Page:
Article Details

Research Database: Article Details

Citation:  Harris, S.; Farnworth, L.; & Mynard, L. (2020). Experiences of disclosure for vocational occupations by forensic mental health consumers. Journal of Vocational Rehabilitation, 52 (3), 291-301.
Title:  Experiences of disclosure for vocational occupations by forensic mental health consumers
Authors:  Harris, S.; Farnworth, L.; & Mynard, L.
Year:  2020
Journal/Publication:  Journal of Vocational Rehabilitation
Publisher:  IOS Press
DOI:  https://doi.org/10.3233/JVR-201078
Full text:  https://content.iospress.com/articles/journal-of-vocational-rehabil...   
Peer-reviewed?  Yes
NIDILRR-funded?  Yes

Structured abstract:

Background:  Disclosing a severe mental illness (SMI) and serious criminal offence is often challenging for forensic mental health (FMH) consumers when applying for vocational occupations.
Purpose:  This qualitative research aimed to explore the experiences of FMH consumers disclosing sensitive information, to better understand the facilitators and barriers that occur.
Data collection and analysis:  Nine FMH consumers were purposively selected, the main criteria for inclusion being previous experience of disclosure related to work or study. Two focus groups and a one-to-one interview were recorded, and data were transcribed verbatim and analysed using descriptive thematic coding.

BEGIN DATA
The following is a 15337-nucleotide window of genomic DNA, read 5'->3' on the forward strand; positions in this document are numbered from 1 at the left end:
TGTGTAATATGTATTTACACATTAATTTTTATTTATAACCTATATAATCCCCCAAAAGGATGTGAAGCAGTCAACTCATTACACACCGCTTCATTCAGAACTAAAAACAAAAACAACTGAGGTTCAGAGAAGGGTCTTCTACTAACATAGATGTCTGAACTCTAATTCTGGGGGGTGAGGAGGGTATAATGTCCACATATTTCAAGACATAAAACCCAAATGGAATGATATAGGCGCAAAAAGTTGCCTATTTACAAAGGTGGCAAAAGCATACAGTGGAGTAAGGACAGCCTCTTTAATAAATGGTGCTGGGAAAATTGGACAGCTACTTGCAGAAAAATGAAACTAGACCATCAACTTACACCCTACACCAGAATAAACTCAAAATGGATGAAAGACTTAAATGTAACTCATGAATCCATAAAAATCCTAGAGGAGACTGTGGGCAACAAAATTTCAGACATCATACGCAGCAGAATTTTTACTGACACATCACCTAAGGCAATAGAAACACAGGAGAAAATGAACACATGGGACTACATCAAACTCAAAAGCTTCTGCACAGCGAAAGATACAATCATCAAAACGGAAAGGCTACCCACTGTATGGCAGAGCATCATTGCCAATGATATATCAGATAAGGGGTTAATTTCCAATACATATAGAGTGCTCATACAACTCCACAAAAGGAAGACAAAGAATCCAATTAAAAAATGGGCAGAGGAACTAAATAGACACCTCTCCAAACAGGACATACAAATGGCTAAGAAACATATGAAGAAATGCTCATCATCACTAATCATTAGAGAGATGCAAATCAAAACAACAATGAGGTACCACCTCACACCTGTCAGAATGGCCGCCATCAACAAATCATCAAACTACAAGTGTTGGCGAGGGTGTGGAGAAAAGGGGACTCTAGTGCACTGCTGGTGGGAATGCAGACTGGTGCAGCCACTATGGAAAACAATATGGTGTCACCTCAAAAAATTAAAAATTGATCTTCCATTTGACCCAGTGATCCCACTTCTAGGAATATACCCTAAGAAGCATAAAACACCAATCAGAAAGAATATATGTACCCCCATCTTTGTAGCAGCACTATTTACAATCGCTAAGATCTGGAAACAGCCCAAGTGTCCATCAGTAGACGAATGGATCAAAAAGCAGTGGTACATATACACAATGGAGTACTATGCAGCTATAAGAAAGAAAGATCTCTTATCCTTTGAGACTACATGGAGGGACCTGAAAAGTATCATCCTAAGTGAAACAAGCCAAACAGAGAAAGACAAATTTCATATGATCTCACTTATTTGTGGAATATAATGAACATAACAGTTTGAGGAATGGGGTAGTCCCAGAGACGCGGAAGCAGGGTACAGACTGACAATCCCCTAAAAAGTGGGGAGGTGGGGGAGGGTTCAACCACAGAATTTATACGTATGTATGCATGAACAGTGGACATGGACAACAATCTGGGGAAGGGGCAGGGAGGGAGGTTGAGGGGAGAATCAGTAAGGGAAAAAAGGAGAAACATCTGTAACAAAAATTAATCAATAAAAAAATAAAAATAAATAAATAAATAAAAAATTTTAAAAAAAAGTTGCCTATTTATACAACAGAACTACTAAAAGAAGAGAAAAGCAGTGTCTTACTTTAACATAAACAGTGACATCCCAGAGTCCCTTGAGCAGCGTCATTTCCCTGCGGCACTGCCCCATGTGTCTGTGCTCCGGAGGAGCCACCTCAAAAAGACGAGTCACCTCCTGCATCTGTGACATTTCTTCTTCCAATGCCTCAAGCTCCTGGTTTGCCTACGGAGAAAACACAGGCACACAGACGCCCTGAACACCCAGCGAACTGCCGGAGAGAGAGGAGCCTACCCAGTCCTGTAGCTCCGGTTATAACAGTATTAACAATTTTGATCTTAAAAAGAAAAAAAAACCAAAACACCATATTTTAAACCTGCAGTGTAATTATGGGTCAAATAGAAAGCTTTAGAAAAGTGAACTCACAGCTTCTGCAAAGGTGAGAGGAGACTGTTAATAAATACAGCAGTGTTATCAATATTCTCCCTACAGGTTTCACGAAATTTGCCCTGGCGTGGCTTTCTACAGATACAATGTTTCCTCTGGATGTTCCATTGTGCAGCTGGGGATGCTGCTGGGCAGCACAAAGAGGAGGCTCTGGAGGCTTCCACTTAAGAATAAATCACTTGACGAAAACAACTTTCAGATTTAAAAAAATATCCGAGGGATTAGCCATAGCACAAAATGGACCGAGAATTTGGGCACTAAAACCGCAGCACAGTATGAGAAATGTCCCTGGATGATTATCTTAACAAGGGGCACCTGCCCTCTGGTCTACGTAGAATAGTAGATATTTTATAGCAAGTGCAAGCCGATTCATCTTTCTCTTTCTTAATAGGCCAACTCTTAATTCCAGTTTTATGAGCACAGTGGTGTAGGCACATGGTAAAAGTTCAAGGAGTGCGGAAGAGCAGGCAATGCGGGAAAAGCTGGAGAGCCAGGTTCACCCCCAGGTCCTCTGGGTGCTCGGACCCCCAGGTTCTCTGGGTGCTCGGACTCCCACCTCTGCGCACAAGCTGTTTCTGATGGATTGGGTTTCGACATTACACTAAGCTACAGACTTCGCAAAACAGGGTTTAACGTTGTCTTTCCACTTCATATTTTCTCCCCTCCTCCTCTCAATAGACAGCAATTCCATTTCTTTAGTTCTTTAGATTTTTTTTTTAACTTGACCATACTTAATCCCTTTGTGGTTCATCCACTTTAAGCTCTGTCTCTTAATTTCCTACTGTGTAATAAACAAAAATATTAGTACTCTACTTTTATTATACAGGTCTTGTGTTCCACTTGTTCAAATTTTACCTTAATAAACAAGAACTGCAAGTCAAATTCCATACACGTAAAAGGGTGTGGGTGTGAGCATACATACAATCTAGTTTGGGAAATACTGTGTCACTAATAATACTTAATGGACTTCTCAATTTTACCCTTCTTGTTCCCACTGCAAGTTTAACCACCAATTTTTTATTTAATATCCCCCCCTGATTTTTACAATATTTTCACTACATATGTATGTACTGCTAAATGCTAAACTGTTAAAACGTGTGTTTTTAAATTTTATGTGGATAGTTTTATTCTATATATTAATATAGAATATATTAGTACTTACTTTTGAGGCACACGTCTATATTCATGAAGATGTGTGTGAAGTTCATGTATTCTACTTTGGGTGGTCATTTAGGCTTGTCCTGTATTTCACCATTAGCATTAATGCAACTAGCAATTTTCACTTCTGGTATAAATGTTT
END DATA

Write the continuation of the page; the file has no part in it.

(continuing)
Findings:  Two overall themes emerged: 1) ‘Experiences of disclosure’ and 2) ‘Participants’ suggestions for change’. Sub-themes for experiences included risks, levels and strategies for disclosure, challenges and frustrations, positive experiences and inadvertent disclosure. Participants suggested individualised disclosure support, simple and practical tools to explain disclosure in different scenarios, skills for managing rejection, discharged forensic consumers acting as mentors and an increased understanding of disclosure issues by clinical staff.
Conclusions:  The findings of this research provide important insights for health professionals into the lived experience of FMH consumers when disclosing for vocational occupations and highlight the need for more in-depth training of FMH staff to better support consumers in navigating disclosure.

Disabilities served:  Alcohol and drug abuse
Anxiety disorder
Bi-polar
Chronic mental illness
Depression
Obsessive compulsive disorder
Personality disorders
Post-traumatic stress disorder (PTSD)
Schizophrenia
Multiple disabilities
Interventions:  Vocational rehabilitation
Outcomes:  Employment acquisition
Full-time employment